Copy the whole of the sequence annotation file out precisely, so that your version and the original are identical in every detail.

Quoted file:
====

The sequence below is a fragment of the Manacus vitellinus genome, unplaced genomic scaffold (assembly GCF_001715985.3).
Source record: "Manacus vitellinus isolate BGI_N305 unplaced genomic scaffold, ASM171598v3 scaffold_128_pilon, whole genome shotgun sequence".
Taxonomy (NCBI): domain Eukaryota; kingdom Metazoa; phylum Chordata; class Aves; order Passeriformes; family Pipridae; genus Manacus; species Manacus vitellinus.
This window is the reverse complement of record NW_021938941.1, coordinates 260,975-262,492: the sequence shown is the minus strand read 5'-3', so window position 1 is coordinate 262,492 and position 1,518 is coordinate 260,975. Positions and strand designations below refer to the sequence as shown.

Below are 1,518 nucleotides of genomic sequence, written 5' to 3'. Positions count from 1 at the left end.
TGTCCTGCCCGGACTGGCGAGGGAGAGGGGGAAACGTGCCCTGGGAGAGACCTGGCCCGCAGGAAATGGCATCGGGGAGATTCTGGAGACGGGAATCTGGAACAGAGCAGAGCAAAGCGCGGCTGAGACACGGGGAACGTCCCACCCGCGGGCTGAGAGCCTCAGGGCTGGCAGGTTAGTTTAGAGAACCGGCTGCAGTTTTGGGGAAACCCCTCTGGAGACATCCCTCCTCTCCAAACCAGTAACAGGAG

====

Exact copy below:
The sequence below is a fragment of the Manacus vitellinus genome, unplaced genomic scaffold (assembly GCF_001715985.3).
Source record: "Manacus vitellinus isolate BGI_N305 unplaced genomic scaffold, ASM171598v3 scaffold_128_pilon, whole genome shotgun sequence".
Taxonomy (NCBI): domain Eukaryota; kingdom Metazoa; phylum Chordata; class Aves; order Passeriformes; family Pipridae; genus Manacus; species Manacus vitellinus.
This window is the reverse complement of record NW_021938941.1, coordinates 260,975-262,492: the sequence shown is the minus strand read 5'-3', so window position 1 is coordinate 262,492 and position 1,518 is coordinate 260,975. Positions and strand designations below refer to the sequence as shown.

Below are 1,518 nucleotides of genomic sequence, written 5' to 3'. Positions count from 1 at the left end.
TGTCCTGCCCGGACTGGCGAGGGAGAGGGGGAAACGTGCCCTGGGAGAGACCTGGCCCGCAGGAAATGGCATCGGGGAGATTCTGGAGACGGGAATCTGGAACAGAGCAGAGCAAAGCGCGGCTGAGACACGGGGAACGTCCCACCCGCGGGCTGAGAGCCTCAGGGCTGGCAGGTTAGTTTAGAGAACCGGCTGCAGTTTTGGGGAAACCCCTCTGGAGACATCCCTCCTCTCCAAACCAGTAACAGGAG